That is the question on many a meat-reducer’s lips this National Tofu Day. But if you think tofu is not for you, we’re here to twist your arm. Because we reckon it’s the best thing since sliced fermented bean curd – the very thought of which is probably the first thing that puts you off. Let’s go through this in bite-sized, protein-rich chunks, taking on the Big Three Reasons people say no to tofu:
1. The texture’s weird
Which one? You see, tofu comes a range of different consistencies, from silken tofu at one end of the scale to super-firm at the other. So there’s bound to be one that you can get along with. Let’s tuck into the detail:
If you can’t get with the spongier sorts detailed below, start with the silky stuff. This Japanese fave is – you guessed It – super smooth, silky and creamy. You can use it as you would cream cheese, so it works brilliantly in dips, soups, sauces and desserts. For instance, wow your vegan friends with this tofu-based mousse. Its high water-content is what makes it ‘silken’. Just be careful when handling it as it has a tendency to fall apart.
A bit more compact than silken tofu, the regular sort is pretty common in Asian dishes. We love it in a curry like this one but it’s equally at home in your fave stir fry. So why not turn your go-to into your go-tofu?
Super versatile and probably the easiest to find in your local supermarket, this is sturdy stuff that you can chop into nice regular chunks. It’s as happy in the Actifry as it is a deep fryer or a decent pan and is a brilliant fish or chicken substitute.
Tofu aficionados (tofucionados?) can point you in the direction of extra-firm and super-firm varieties. These have even less water-content than firm tofu, making them really meaty. Do your bit for the planet and try a tofu steak for a change. Don’t think it’ll taste good? Glad you asked…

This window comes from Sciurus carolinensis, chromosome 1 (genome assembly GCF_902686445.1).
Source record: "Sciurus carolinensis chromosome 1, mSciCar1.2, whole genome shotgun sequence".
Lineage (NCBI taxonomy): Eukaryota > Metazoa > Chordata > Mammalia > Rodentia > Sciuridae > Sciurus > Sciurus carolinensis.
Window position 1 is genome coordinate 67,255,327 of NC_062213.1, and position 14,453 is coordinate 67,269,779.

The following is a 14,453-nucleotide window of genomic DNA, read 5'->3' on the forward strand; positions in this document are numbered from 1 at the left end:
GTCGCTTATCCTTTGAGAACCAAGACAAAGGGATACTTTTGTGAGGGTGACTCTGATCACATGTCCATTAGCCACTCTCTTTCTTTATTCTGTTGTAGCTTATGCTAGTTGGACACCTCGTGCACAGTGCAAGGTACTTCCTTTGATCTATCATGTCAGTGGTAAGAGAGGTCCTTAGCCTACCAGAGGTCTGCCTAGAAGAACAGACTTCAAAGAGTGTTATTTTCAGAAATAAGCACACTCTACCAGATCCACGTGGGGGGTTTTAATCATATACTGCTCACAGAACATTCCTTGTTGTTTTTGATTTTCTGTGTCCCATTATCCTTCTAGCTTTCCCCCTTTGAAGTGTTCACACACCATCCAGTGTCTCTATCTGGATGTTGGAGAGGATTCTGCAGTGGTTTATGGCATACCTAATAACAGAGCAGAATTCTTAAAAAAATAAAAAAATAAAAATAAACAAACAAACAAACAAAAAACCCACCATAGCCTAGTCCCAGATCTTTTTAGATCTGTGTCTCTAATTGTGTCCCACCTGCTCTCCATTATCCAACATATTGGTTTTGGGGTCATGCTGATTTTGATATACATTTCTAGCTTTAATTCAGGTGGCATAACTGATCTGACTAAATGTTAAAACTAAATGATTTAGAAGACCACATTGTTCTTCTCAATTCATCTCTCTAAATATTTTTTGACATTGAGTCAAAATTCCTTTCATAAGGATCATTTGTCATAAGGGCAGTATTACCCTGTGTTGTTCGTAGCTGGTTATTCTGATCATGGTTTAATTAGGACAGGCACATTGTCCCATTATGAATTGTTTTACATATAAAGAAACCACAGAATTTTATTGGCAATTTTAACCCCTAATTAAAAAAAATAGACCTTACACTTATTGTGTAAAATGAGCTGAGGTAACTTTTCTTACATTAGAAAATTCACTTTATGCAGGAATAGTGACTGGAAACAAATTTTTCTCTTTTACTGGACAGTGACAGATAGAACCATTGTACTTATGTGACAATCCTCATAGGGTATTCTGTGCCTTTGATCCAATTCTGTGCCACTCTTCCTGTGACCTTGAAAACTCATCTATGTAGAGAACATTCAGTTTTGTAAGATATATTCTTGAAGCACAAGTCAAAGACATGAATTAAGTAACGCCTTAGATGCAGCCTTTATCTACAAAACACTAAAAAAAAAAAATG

2. It tastes nothing-y
That’s kind of the point. Tofu is a brilliant vehicle for flavour. Here are some to-foolproof ways to let the taste do the talking and the tofu do the walking.
As with chicken, time is your friend here. An hour in the fridge is fine, but overnight is better. There are no end of options – but the trick is to include oil, acid, salt, sweet, and something aromatic. For an Asian twist, try sesame oil, mirin, soy sauce, lemon juice and ginger. Head here for more inspo.
We’ll wager a molten Mars Bar that deep-frying makes everything taste better. Tofu is no different. Start by getting some seasoning into your batter mix, but when it’s done and dusted (ideally in flavoured salt) dip it into bbq sauce, sweet chilli, cheese ‘n’ chive, thousand island, maple syrup or whatever you’ve got a hankering for.
From classic chicken noodle soup to a trendy pork ramen, substitute the meat for tofu (or just bring it along for the ride); it’ll transport all the flavours in the broth directly to your taste-buds. Just make sure you’re wearing a bib.
3. I just don’t get it
Fair enough. If the above hasn’t convinced you, then maybe we’re fighting a losing battle here. But before you say a final F.U. to tofu, just bear these last few points in mind:
Tofu used to be the sort of thing you discovered on your gap year and harped on about to anyone who’d listen. Now, it’s available everywhere. So it’s never been easier to get. Literally.
It’s good for you
Probably. While health claims are rightly subject to intense scrutiny, tofu is a good source of protein, amino acids, iron, calcium and vitamin B1. Beyond that, it is thought to help lower cholesterol and may even reduce the risk of heart disease.
It’s good for the planet
Again, this is always ripe for debate. But if everyone reduced their meat intake, particularly beef, then there’s broad agreement that it’d add up to something significant.
So tofu or not tofu? Ultimately, it’s up to you. But for us, it’s a no-brainer.